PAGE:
We all know them. Women who balance the demands of a career with the needs of their family and community.
We explore this phenomenon and why so many American women have turned into what's commonly referred to as "supermom's".
They're the moms that make every soccer practice while managing to balance their work, community volunteering and tackle just about any other challenge they're faced with.
Meet "supermom" Audrey Meany. After getting up at 5:30 a.m to get her three children ready for school, it's off to her other full-time job as a branch manager.
Then its back to taking her three kids where they need to be. All of them are heavily involved in extra-curricular activities.
That's not all, Audrey has another full-time business on the side.
She's an independent Mary Kay beauty consultant.
Lets add one more thing to her plate - she's volunteered for recognized community organizations.
"I'm not Carol Brady and this isn't the traditional family, but maybe there's no such thing as a traditional family anymore - we're busy but we also make it a point to have time together," Audrey admitted.
Now meet Elizabeth Slattery. This "supermom" is an aide at Bowling Green High School. That's not all, she also teaches dance classes in the afternoon. Seasonally, Elizabeth directs major community plays. Elizabeth's three kids also have schedules of their own.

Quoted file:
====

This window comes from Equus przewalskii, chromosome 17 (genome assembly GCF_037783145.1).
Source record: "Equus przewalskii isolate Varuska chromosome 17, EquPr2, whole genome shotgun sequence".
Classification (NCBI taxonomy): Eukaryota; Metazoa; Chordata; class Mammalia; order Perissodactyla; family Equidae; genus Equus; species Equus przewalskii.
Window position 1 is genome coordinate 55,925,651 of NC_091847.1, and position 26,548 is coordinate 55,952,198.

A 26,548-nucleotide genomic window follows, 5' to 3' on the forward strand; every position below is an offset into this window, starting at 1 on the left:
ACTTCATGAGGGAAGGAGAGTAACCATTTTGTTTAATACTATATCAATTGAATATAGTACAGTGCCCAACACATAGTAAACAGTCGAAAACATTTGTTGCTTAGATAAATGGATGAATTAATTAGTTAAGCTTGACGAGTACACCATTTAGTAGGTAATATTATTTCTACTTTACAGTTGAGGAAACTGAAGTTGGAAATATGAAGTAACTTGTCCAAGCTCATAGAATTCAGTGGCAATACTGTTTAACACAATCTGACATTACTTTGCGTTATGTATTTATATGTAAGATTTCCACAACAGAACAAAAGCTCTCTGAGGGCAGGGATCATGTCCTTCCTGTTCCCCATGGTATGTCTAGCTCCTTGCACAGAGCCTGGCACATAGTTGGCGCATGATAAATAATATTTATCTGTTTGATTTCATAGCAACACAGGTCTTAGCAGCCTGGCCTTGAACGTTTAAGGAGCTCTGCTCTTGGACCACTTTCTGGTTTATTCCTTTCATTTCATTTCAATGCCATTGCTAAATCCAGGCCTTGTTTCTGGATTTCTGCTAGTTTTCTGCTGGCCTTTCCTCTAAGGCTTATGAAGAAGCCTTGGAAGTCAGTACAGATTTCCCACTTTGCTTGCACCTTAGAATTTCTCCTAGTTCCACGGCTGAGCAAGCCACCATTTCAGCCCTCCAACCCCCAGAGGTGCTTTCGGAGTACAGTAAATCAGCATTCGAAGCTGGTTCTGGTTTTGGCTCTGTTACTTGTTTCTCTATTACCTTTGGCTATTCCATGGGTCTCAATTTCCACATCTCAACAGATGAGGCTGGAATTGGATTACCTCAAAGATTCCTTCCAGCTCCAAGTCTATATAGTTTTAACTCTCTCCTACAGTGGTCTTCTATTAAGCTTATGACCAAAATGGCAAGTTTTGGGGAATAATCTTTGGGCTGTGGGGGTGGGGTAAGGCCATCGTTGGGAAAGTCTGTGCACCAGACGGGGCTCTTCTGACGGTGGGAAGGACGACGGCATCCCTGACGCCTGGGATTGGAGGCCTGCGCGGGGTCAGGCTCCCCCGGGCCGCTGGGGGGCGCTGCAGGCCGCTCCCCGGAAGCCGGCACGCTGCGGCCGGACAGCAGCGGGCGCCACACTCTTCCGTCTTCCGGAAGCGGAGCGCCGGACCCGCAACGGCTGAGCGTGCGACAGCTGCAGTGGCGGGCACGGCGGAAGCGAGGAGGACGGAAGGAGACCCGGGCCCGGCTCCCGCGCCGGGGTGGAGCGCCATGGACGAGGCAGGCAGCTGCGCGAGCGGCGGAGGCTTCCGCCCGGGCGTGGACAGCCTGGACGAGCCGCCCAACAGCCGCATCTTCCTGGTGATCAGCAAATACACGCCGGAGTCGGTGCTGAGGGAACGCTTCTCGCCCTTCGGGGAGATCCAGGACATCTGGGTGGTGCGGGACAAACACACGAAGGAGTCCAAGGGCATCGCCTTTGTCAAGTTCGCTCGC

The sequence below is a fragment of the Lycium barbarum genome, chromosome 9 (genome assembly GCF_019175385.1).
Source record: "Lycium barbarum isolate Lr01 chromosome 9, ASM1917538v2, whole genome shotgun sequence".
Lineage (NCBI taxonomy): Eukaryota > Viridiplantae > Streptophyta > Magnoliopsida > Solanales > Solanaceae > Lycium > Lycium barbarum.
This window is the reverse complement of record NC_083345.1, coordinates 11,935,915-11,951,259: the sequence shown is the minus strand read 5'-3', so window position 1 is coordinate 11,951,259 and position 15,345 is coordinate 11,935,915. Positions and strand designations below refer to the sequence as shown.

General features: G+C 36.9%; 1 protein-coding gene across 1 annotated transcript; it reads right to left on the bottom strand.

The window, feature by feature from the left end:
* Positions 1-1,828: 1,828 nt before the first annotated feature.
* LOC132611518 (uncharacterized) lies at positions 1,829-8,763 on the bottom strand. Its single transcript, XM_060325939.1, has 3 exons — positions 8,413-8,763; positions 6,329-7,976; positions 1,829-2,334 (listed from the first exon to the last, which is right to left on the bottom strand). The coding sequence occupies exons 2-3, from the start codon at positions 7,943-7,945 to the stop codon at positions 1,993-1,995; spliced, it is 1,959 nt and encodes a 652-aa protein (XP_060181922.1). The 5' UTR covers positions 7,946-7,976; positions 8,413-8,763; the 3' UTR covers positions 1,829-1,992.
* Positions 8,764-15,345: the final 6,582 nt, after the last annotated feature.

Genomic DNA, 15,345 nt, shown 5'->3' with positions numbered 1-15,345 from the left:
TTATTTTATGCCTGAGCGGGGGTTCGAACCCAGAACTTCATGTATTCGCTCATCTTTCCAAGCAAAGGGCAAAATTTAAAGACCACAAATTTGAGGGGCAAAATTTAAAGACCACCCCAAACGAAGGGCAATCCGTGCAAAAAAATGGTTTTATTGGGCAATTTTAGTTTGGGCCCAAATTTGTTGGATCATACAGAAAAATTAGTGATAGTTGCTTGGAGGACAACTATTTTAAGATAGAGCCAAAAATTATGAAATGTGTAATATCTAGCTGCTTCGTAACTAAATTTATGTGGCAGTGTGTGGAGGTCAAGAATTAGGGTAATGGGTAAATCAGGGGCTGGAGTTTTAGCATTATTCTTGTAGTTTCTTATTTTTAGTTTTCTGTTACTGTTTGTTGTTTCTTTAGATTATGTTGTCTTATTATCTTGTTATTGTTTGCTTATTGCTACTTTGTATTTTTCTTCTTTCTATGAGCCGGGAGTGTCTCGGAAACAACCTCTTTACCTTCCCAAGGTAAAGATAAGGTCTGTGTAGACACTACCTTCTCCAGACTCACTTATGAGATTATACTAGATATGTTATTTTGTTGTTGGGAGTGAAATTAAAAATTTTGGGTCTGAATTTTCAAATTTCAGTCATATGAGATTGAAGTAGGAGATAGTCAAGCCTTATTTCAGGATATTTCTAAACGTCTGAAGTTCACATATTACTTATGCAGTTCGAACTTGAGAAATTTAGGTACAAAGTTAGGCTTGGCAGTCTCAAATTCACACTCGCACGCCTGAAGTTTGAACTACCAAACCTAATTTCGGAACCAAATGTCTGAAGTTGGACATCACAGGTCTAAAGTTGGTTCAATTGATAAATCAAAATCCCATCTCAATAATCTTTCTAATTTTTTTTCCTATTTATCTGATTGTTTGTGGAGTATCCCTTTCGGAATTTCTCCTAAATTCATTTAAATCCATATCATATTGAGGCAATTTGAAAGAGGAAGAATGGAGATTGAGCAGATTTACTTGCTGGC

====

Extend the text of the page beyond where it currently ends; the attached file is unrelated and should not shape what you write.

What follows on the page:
"We call it organized chaos - everyday is organized chaos for us," Elizabeth said.
That's because a typical week has to fit daughter Hanna's six dance classes, voice lessons and local performances.
Macmillan regularly attends swim meets, football practice and of course games.
Her oldest, Nicholas, is also a swimmer and involved in various school activities.
"I don't think there is such a thing as balancing time - I think you prioritize your time maybe but you can't give equal time for everything," she said.
Like Audrey and Elizabeth, we all know "supermom's" in our communities and neighborhoods. But psychologists say now there's a trend where super mom's are scaling back.
Psychologist Dr. Bill Pfohl says that's because being a supermom puts tremendous stress on these women.
"Some people fail to watch the signs. They get sick and they don't feel like doing it anymore. They have difficulty getting out of bed," Pfohl explained.
"If there's pressure then that's not where I get it - my mom made sure I had activities and I want to make sure my kids have that opportunity too," Audrey said.
Dr. Pfohl says healthy "supermom's" like Audrey and Elizabeth stay sane by remembering to take care of themselves.
Audrey says regular workouts, beauty pampering and outings with friends is what keeps her in line.
For Elizabeth, it's having a sense of humor and immersing in the arts.
Every mom is different.
Dr. Pfhol says keeping a realistic prospective of what you are capable of doing is key to being the best "supermom" you could aspire to become.
The ones who are starting to scale back are realizing this more and more.
Also, since we shot the special report, Elizabeth Slattery has since married.
She and our very own Gene Birk tied the knot last week.